Idiopathic intracranial hypertension (IIH) is a rare disorder that typically affects obese women of childbearing age, but can also occur in paediatric populations. Patients usually present with diffuse, daily headache and visual disturbances, but either symptom can occur in isolation. Patients with IIH often have papilloedema; however, IIH without papilloedema is fairly common in patients with chronic daily headache. The pathogenesis of IIH is unknown; the high incidence of comorbid bilateral transverse sinus stenosis (BTSS) in patients with IIH suggests that the two conditions are linked, although no direct causal relationship has been established. Cerebrospinal fluid (CSF) pressure monitoring or lumbar puncture-which provides immediate symptomatic relief-are important in making a diagnosis of IIH. Current treatments for IIH include weight reduction, medical treatment, CSF diversion surgery, optic nerve sheath fenestration and, potentially, endovascular stenting (in patients with BTSS). Prevention of visual loss (which can be substantial) is the main goal of treatment. Residual headache and IIH recurrence are not uncommon after treatment, and regular follow-up is, therefore, warranted even in patients who achieve remission. This Review provides an update of current knowledge of the aetiology, pathophysiology and treatment of IIH.

Idiopathic Intracranial Hypertension: A Unifying Neuroendocrine Hypothesis through the Adrenal-Brain Axis

Authors: Salpietro V, Polizzi A, Bertè LF, Chimenz R, Chirico V, Manti S, Ferraù V, Salpietro A, Arrigo T, Ruggieri M.

The clinical syndrome idiopathic intracranial hypertension (IIH), also termed pseudotumor cerebri, consists of symptoms of headache, nausea, vomiting and visual field defects in combination with findings of papilledema. IIH is more commonly seen in overweight women where the rise in intracranial pressure is putatively a consequence of an endocrine-based disturbance of electrolytes. Less frequently, it can also occur in children and in men, who may not be overweight. Associated risk factors include primary and secondary aldosteronism, pregnancy, corticosteroid therapy and Cushing disease. Herein, we review the association between these conditions and IIH working toward its having a unifying neuroendocrine hypothesis.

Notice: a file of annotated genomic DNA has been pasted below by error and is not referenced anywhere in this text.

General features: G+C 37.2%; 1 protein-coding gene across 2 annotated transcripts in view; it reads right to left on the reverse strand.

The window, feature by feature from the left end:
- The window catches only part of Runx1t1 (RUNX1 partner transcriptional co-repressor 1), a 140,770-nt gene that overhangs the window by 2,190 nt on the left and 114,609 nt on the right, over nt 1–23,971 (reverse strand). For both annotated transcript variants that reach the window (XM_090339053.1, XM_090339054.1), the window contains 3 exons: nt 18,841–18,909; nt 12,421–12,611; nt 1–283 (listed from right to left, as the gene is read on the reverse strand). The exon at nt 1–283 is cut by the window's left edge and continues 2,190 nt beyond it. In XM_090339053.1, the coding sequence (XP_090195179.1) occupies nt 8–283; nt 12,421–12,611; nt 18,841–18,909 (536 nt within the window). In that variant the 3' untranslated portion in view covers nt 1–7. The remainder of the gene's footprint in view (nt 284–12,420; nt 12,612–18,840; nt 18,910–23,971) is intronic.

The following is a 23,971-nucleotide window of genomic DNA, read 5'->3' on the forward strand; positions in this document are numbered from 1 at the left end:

Diet-induced antisecretory factor prevents intracranial hypertension in a dosage-dependent manner

Authors: Johansson E, Al-Olama M, Hansson HA, Lange S, Jennische E.

Intake of specially processed cereal (SPC) stimulates endogenous antisecretory factor (AF) activity, and SPC intake has proven to be beneficial for a number of clinical conditions. The aim of the present study was to investigate the dosage relationship between SPC intake and plasma AF activity and to further correlate achieved AF levels to a biological effect. SPC was fed to rats in concentrations of 5, 10 or 15 % for 2 weeks. A further group was fed 5 % SPC for 4 weeks. AF activity and the complement factors C3c and factor H were analysed in plasma after the feeding period. Groups of rats fed the various SPC concentrations were subjected to a standardised freezing brain injury, known to induce increases in intracranial pressure (ICP). The AF activity in plasma increased after intake of SPC, in a dosage- and time-dependent manner. The complement factors C3c and factor H increased in a time-dependent manner. Measurements of ICP in animals fed with SPC prior to the brain injury showed that the ICP was significantly lower, compared with that of injured rats fed with a standard feed, and that the change was dose and time dependent. AF activity increases, in a dosage- and time-dependent manner, after intake of SPC. The inverse relationship between ICP after a head injury and the percentage of SPC in the feed indicate that the protective effect is, to a large extent, due to AF.